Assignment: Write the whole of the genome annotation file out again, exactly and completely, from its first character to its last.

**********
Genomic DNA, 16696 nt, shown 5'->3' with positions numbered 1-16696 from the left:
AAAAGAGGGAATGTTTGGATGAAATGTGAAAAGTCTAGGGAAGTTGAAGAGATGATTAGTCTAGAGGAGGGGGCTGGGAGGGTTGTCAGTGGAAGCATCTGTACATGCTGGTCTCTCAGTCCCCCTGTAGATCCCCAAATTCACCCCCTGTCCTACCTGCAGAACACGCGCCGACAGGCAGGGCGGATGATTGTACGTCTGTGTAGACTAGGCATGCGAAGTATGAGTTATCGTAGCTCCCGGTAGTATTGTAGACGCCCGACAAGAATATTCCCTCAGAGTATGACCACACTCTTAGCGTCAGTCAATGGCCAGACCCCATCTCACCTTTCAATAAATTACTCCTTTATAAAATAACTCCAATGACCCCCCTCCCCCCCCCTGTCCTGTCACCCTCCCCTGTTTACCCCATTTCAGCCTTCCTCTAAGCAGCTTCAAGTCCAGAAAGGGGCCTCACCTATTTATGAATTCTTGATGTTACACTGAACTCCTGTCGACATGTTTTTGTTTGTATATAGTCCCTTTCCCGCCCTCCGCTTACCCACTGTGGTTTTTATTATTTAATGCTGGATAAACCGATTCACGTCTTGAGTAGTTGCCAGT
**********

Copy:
Genomic DNA, 16696 nt, shown 5'->3' with positions numbered 1-16696 from the left:
AAAAGAGGGAATGTTTGGATGAAATGTGAAAAGTCTAGGGAAGTTGAAGAGATGATTAGTCTAGAGGAGGGGGCTGGGAGGGTTGTCAGTGGAAGCATCTGTACATGCTGGTCTCTCAGTCCCCCTGTAGATCCCCAAATTCACCCCCTGTCCTACCTGCAGAACACGCGCCGACAGGCAGGGCGGATGATTGTACGTCTGTGTAGACTAGGCATGCGAAGTATGAGTTATCGTAGCTCCCGGTAGTATTGTAGACGCCCGACAAGAATATTCCCTCAGAGTATGACCACACTCTTAGCGTCAGTCAATGGCCAGACCCCATCTCACCTTTCAATAAATTACTCCTTTATAAAATAACTCCAATGACCCCCCTCCCCCCCCCTGTCCTGTCACCCTCCCCTGTTTACCCCATTTCAGCCTTCCTCTAAGCAGCTTCAAGTCCAGAAAGGGGCCTCACCTATTTATGAATTCTTGATGTTACACTGAACTCCTGTCGACATGTTTTTGTTTGTATATAGTCCCTTTCCCGCCCTCCGCTTACCCACTGTGGTTTTTATTATTTAATGCTGGATAAACCGATTCACGTCTTGAGTAGTTGCCAGT